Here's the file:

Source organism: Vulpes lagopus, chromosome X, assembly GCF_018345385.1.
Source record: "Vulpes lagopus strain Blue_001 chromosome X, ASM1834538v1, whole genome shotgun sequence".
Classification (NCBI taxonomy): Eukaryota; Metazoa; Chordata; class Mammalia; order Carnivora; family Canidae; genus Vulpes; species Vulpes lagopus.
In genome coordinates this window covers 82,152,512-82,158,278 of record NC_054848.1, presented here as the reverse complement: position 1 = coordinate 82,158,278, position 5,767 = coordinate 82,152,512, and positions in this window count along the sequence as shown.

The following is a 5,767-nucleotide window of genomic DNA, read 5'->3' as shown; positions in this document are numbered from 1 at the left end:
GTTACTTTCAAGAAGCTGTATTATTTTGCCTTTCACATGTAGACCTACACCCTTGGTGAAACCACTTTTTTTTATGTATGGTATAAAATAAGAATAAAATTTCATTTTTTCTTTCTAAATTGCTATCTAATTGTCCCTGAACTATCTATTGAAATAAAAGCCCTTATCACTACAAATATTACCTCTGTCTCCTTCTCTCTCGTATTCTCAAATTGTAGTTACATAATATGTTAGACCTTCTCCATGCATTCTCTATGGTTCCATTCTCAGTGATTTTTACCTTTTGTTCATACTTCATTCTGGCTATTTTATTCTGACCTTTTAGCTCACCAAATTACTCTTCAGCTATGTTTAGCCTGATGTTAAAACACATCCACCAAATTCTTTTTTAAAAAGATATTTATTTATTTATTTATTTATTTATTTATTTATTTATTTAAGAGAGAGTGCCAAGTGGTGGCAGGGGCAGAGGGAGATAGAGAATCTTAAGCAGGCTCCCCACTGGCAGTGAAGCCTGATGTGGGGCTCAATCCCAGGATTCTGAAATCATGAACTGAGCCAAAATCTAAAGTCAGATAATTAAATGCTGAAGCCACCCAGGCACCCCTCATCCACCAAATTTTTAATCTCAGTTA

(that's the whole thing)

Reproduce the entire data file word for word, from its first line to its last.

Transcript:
Source organism: Vulpes lagopus, chromosome X, assembly GCF_018345385.1.
Source record: "Vulpes lagopus strain Blue_001 chromosome X, ASM1834538v1, whole genome shotgun sequence".
Classification (NCBI taxonomy): Eukaryota; Metazoa; Chordata; class Mammalia; order Carnivora; family Canidae; genus Vulpes; species Vulpes lagopus.
In genome coordinates this window covers 82,152,512-82,158,278 of record NC_054848.1, presented here as the reverse complement: position 1 = coordinate 82,158,278, position 5,767 = coordinate 82,152,512, and positions in this window count along the sequence as shown.

The following is a 5,767-nucleotide window of genomic DNA, read 5'->3' as shown; positions in this document are numbered from 1 at the left end:
GTTACTTTCAAGAAGCTGTATTATTTTGCCTTTCACATGTAGACCTACACCCTTGGTGAAACCACTTTTTTTTATGTATGGTATAAAATAAGAATAAAATTTCATTTTTTCTTTCTAAATTGCTATCTAATTGTCCCTGAACTATCTATTGAAATAAAAGCCCTTATCACTACAAATATTACCTCTGTCTCCTTCTCTCTCGTATTCTCAAATTGTAGTTACATAATATGTTAGACCTTCTCCATGCATTCTCTATGGTTCCATTCTCAGTGATTTTTACCTTTTGTTCATACTTCATTCTGGCTATTTTATTCTGACCTTTTAGCTCACCAAATTACTCTTCAGCTATGTTTAGCCTGATGTTAAAACACATCCACCAAATTCTTTTTTAAAAAGATATTTATTTATTTATTTATTTATTTATTTATTTATTTATTTAAGAGAGAGTGCCAAGTGGTGGCAGGGGCAGAGGGAGATAGAGAATCTTAAGCAGGCTCCCCACTGGCAGTGAAGCCTGATGTGGGGCTCAATCCCAGGATTCTGAAATCATGAACTGAGCCAAAATCTAAAGTCAGATAATTAAATGCTGAAGCCACCCAGGCACCCCTCATCCACCAAATTTTTAATCTCAGTTA